Being on the road never fails to work its way into the heart and soul of a touring LD. Jake Gibson knows this full well. “It becomes part of your lifestyle — and your life,” he said, of his time crisscrossing the USA with the popular progressive jam band Eminence Ensemble.
Of course, as it did with so much else, the onset of the pandemic brought Gibson’s perpetual tour bus to a screeching halt last year. This spring when it started revving up its engine again, he wondered how getting back out on the road would feel.
“I’d be lying if I said having a year off in my own bed every night didn’t soften me up a bit,” recalled Gibson. “But as soon as the truck wheels started turning, it all came back to me.”
Those spinning wheels took Gibson on his first out-of-state trip in a year, taking him over 1,000 miles from his Colorado home to Rancho Relaxo, a hip camp festival site outside Austin for two shows in May.
Like his feel for the road, Gibson’s knack for conjuring up light shows that move fluently with his client’s freewheeling music came through the lockdown unfazed. Arranging his eight CHAUVET Professional Rogue R1 Spot fixtures on road cases along the upstage wall, he let loose with wave after wave of sparking bright, colorful and fast-moving looks, each of which seemed to celebrate the band’s return to touring.
“It was a happy, vibrant occasion,” said Gibson. “Eminence Ensemble is a wild, prog rock-based band that engages in multi-genre madness. The jams go deep, and there’s no telling what will happen next. I have to create peaks, valleys, and everything in-between in real time along with the band. So, 95-percent of my operating with EE is busking and improvising. It of course leaves a lot more room for error, but I greatly prefer that style of live performance operating. No two shows are the same, audibly or visibly.”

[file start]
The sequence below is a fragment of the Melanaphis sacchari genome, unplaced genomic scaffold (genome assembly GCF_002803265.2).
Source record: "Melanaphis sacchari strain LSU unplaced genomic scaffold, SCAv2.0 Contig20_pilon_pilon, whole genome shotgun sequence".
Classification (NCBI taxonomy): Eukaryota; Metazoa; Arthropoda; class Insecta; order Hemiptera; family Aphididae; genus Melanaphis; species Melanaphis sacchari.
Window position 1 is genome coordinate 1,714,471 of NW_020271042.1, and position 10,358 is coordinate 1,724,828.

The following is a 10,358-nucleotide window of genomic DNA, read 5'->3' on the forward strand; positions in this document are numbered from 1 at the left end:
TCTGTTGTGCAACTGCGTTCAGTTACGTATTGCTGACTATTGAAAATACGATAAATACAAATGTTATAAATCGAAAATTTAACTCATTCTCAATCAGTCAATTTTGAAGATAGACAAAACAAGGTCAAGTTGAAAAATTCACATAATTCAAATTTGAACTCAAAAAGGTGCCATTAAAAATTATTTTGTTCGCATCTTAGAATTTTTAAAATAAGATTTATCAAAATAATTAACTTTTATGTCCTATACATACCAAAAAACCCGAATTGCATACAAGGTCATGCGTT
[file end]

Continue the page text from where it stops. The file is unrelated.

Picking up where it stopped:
Gibson also wove the natural setting of Rancho Relaxo into his light show, using beams from his Rogue fixtures to accent the stages surroundings with a rainbow of colors. “This is an awesome setting that really evokes a festival vibe, even when it’s not a festival,” he said. “I used a lot of colors from the spots and some Chauvet pars to blend the stage with its environment.”
Although the 70-acre Rancho Relaxo site provided an evocative setting for the Eminence Ensemble show, its relatively small stage presented some challenges for Gibson when lighting the 6-piece band.
“There were a few restricting factors in regards to design options,” he said. “These revolved around the stage’s trim height, and available deck area. So, I just filled as much space as I could. The energy from the band and the crowd were both incredibly high, and I reflected that as much as possible through my operating style. Luckily, my touring rig with the Rogues is compact, so I was able to squeeze as much firepower as I could into my rig.”
Drawing on this firepower, Gibson endowed the stage with a presence that belied its relatively small size by directing wide bands of multi-colored light into the air around it and extending his design onto the nearby trees. He also summoned up deeply evocative effects with monochromatic color washes in bold colors. All the while, his busked show fit his client’s richly textured music like a glove.
Asked to describe how he felt after the second show at Rancho Relaxo, Gibson replied, “Great to be back out with my band, doing what we do!”
It was a feeling that began to gain momentum the moment the tour bus started rolling.